This morning I started, somewhat randomly, in my list of bookmarks for "Things to read when I have a chance," at Cognitive Daily. From there I traveled to Mixing Memory and an interesting article about language and color. I didn't know that English speakers have 11 basic color terms: green, blue, purple, red,pink, orange, yellow and brown. Wait, that seems to be only eight...

This graph was developed "by having people name Munsell color chips, which depict colors across the visible spectrum. You then determine the color names that were used to describe the bulk of the spectrum. In doing so, you get graphs that look like the following for English-speakers (from Roberson et al. 2000)"

Why is pink a separate concept when there is no word for light green or light blue? Why don't lilac or lavender count? Why are the colors yellow and orange so "small?" Why is brown just kind of dark orange? I'm a redhead. These are important questions to me. My horse, my dog, one of my cats and my hair are all very similar colors. We call the horse chestnut, the dog brown, the cat orange and me, well, red. Interestingly, the shape of the "orange" concept matches the map of my property. (And Mary Magdelene and I share a birthday - but that's another story. Let's talk about coincidence someday)

I started looking at the links to blogs that Mixing Memory finds interesting. Some are ones I already read: Panda's Thumb, Shakespeare's Sister, Pandagon and others. Blogs Mixing Memory led me to that I bookmarked to return to include: The Valve, LogBlog, John Hawks, I Blame the Patriarchy, Here's What's Left, Ethical Werewolf, Cosmic Variance.

Those sites, of course, lead to others. And now it's 9:30 and things are being added to my "to do" list much more rapidly than things are being checked off.

Sunday, August 14, 2005


I've just finished reading Namesake. Gogol is named for the Russian writer to whom his father believes he owes his life. Throughout Gogol's youth he's embarrassed by the name. Before starting college he changes his name to Nikhil, which would have been his "good name" according to Bengali custom, had not American bureaucracy made it difficult for his parents. Nikhil later advocates that people choose their own names when they're eighteen.

I'm reminded of the effort some of us put into choosing screen names or user ids.

My daughter grew up as Margaret - a name she says everyone responds to with "My grandmother's name is..." After a summer of deliberation she chose to start college as Maggy. For some reason she registered as Margarette - a choice she backed away from two years later. But Maggy, though not as drastic a change as Gogol's, has worked for her despite the nearly universal tendency to spell it Maggie.

Many other wonderful thought in Namesake... The description of grace surrounding the family of the woman he dates "From the very beginning he feels effortlessly incorporated into their lives. It is a different brand of hospitality from what he is used to; for though the Ratliffs are generous, they are people who do not go out of their way to accommodate others, assured, in his case correctly, that their life will appeal to him."

Saturday, August 13, 2005


Here it is. This is the most nearly plumb it will ever be. This Chickadee was kind enough to land here just as I was taking the picture - confirming that the structure may remain plumb in use and making the picture much more than I'd planned.

This picture lacks the sense of the water flowing from near the top of the curve and overflowing from the dish. I'll tinker with the shape a bit. But I like the musical implication of the clef-like curve.

Also, yesterday a honeybee came for a drink from the fish pool on the deck.

And many thanks to Belinda for figuring out for me how to include images and links to "What I'm reading" in the sidebar.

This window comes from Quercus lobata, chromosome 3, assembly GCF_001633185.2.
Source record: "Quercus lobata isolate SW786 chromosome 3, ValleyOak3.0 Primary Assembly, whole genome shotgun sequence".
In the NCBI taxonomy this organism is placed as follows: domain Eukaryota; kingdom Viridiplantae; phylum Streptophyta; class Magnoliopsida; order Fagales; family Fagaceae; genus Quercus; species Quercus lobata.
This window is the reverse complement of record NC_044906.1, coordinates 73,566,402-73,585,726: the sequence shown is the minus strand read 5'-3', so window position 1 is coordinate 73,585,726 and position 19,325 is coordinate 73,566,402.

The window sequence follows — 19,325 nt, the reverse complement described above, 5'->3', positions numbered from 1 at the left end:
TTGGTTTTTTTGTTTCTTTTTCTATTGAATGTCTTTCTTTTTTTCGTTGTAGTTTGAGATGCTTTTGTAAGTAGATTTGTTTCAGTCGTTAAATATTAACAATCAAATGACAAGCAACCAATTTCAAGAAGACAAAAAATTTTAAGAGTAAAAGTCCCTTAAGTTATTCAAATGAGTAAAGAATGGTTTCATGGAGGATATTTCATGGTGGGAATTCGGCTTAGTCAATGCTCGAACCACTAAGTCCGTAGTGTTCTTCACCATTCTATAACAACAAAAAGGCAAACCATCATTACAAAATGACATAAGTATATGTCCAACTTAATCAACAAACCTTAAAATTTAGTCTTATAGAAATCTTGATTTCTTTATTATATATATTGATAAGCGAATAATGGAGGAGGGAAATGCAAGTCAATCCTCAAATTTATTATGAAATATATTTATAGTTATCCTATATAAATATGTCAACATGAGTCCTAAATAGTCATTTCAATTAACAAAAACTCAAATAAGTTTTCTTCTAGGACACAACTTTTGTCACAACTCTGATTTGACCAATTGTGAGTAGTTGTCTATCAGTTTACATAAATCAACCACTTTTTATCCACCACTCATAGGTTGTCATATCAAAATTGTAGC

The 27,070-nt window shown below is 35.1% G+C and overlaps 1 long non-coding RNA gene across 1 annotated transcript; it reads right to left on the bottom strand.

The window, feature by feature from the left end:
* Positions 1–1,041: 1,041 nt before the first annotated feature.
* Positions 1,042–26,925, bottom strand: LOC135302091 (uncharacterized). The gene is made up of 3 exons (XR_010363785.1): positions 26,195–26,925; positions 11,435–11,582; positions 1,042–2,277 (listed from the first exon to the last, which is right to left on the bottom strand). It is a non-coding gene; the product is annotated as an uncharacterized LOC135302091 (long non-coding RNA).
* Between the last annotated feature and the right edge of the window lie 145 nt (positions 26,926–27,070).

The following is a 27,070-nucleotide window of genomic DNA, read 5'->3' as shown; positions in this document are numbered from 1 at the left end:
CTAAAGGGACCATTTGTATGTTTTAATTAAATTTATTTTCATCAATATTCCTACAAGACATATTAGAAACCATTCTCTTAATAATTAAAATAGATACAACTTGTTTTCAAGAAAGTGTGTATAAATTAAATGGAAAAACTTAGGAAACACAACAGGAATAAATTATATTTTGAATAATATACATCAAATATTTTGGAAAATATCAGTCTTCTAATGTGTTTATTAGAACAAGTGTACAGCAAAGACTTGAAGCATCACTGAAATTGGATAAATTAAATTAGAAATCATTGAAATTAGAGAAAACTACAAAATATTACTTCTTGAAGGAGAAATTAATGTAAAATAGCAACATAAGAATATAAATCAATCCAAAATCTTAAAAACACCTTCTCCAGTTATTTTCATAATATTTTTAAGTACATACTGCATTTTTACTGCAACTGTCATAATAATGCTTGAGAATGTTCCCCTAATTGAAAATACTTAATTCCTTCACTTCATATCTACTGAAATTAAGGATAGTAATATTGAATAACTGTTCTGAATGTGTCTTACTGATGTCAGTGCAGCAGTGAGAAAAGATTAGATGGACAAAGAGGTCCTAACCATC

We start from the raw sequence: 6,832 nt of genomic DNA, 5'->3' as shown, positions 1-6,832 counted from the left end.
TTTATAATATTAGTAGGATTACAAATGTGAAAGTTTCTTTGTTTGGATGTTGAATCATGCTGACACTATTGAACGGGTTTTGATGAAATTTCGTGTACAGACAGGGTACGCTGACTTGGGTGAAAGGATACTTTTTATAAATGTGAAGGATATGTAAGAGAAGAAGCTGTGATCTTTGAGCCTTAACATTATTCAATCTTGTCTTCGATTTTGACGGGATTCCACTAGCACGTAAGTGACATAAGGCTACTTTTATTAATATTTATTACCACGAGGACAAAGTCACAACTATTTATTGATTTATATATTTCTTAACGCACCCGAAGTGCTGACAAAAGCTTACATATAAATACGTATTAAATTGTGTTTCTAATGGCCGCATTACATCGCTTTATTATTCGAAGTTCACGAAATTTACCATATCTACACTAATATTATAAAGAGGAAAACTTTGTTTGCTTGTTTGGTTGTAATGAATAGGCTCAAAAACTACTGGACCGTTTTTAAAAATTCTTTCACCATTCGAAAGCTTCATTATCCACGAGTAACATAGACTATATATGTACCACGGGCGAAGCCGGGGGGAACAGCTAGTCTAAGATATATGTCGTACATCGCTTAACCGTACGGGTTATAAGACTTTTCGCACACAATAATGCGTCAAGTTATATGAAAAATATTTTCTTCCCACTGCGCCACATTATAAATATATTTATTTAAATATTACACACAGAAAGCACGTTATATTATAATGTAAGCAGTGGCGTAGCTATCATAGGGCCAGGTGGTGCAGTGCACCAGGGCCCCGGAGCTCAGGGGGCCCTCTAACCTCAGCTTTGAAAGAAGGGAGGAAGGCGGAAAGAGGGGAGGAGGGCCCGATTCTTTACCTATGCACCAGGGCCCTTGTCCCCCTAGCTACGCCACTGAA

Friday, August 12, 2005


Yesterday I was working on the "cup-runneth-over" bird bath I've been planning for a while. The idea is to create a gracefully curved copper tube to drip water into a shallow copper dish overflowing into a tub of stones. I got the parts into place yesterday but I found that the pump I was using couldn't lift the water to the height I wanted. On the plus side I accidentally created a much more graceful curve with the copper tube than I had originally envisioned.

As I sat back on the deck with a cocktail to contemplate the progress, a young Redstart landed on the wire fence near the project. He explored the parts, landing on the copper tube, the edge of the dish and finally plunging into the water to bathe for a few minutes. He didn't mind when I cautiously got up to get my camera. But I took a moment too long to grab the long lens. As I came back, he finished his bath and sat preening on a branch above the water.

I can hardly describe my pleasure watching the bird. I've never seen a Redstart this close. They eat insects, so naturally have never come to the feeder. Bill has told me again and again that running water is a magnet for birds. Hence the plan for the bird bath. But who knew it would work this fast? I can hardly wait to get another pump and finish the project.

I had trouble finding a picture that adequately conveys the grace of this tiny warbler. Peterson's Field Guide describes the Redstart as "the most butterfly-like of birds." This lovely photo is from Carol Edwards and copyrighted 2004.

These are the moments that restore my soul.

Thursday, August 11, 2005


This morning my sister sent me a link to this clock - you have to watch it to appreciate the digital irony. Not that I really need any more reminders of time passing. It's 10:30 and the sun is shining. Yet I'm sitting indoors.

A book I borrowed from Robin shows me how to make a neat little book. The cover includes an hourglass template, two pieces of acrylic and some sand.

I wanted to make the book for Maggy and use the pages inside for the Benjamin Franklin quote, "If you love life, do not squander time. For that is the stuff life is made of." But that sounds really nagging - and you're looking at the sand trickling away. Man, is that depressing.

So, I thought of Jim Croce, "If I could save time in a bottle, the first think that I'd want to do is to save every day 'til eternity passes away just to spend them with you." That's better, but way too needy for a mother-child thing.

I could work up a pretty good philosophical rant around "The fundamental things remain, as time goes by." Or an artistic presentation of "Time is nature's way of keeping everything from happening at once."

Still, it's 11:00 and I'm going outdoors now.

Monday, August 08, 2005


This may be why I can't get things done. I was replacing the worn out steps to my back door. Nearby there's a nice stand of Bee Balm and I'd been watching the hummingbirds coming and going for days. I got the project with the stairs roughed out. But I couldn't resist getting my camera.

Years ago I read, in a photography book, "When you're about to take a picture, ask yourself 'Why am I taking this picture?' and if you can't think of a reason, don't take the picture." So, the reason for this picture is to show that there are hummingbirds in my life and I can sit still long enough to get a picture of one.